Water shortage may affect food security: PiAol

MANILA -- Unless mitigating measures to address the current water supply problem triggered by the El NiAo phenomenon are implemented, the Philippines could face a shortage of food in the years to come, Agriculture Secretary Emmanuel "Manny" PiAol said on Thursday.

PiAol attributed the drying up of creeks and rivers to massive deforestation that affected farm lands in the country.

He said the occurrence of the drought-inducing El NiAo or prolonged dry spell and the delay in the implementation of irrigation systems are among the reasons why water supply for agriculture keeps on decreasing.

There is also (the) absence of water conservation programs, water catchments and small impounding dams and the reliance of agriculture on traditional irrigation systems instead of embracing modern irrigation technology using solar power, he noted.

In the last high level meeting of Cabinet secretaries on water, PiAol said he made a presentation, which emphasized the threat of a looming water crisis especially for agriculture.

He said there are three key elements in agricultural productivity -- land, sunlight and water.

"Land and sunlight could be substituted with aquaponics technology and artificial light but there could never be agriculture without water," he said.

The DA chief submitted long-term measures to address the water shortage concerns, especially in agriculture.

These include instituting a national program to locate and protect the country's headwaters.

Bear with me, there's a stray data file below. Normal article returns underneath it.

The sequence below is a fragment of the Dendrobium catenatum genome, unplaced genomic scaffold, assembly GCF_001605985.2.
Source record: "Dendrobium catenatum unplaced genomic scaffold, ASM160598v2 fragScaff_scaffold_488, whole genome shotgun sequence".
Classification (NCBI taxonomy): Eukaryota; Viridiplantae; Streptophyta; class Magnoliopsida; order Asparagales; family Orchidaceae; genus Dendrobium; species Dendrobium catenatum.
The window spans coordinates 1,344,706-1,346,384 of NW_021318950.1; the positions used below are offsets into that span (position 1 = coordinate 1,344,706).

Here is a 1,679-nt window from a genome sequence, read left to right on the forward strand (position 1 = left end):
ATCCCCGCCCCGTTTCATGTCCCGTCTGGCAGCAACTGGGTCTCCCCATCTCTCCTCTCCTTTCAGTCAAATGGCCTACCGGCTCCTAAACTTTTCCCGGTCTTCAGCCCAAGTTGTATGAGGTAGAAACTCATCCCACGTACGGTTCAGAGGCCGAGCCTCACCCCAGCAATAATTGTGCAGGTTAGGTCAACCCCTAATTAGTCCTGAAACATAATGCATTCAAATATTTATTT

He said this must be implemented as soon as possible and when this is done, all of these areas should be declared as highly-protected areas where no human intrusion should be allowed.

Reforestation of denuded mountains must also be a multi-agency task to include local government units (LGUs), and not just the Department of Environment and Natural Resources (DENR).

PiAol said there is also a need for a legislation to be enacted with the necessary funding support that would require all LGUs, with the support of national government agencies, to establish water catchments, small water impounding and mini-dams.

Dredging of the country's major river systems must also be undertaken immediately to increase their water-holding capacity and ensure that there will be enough water for the dams and impounding systems.

The agriculture chief said the government must also invest in the construction of more dams, not only for irrigation purposes but as reserve reservoir, for water supply of urban areas during droughts.

There is also a need to provide funding for alternative and sustainable small irrigation projects like the solar-powered irrigation so that rice farms, especially in Central Luzon, will not be dependent on the huge dams for water, freeing the supply for the use of Metro Manila and other big urban centers.

"This task will not be easy and the results will not be quick. Trees will not grow and cover the mountains in just two to three years. In fact, the effect of this advocacy, which I know that President Rody Duterte has already embraced, may not even be felt during his Presidency," PiAol said.

"But this is not about today but the future and the next generation of Filipinos. We must act now or else many more springs will dry up and disappear and they will never be brought back to life," he said. (PNA)

Source: Philippines News Agency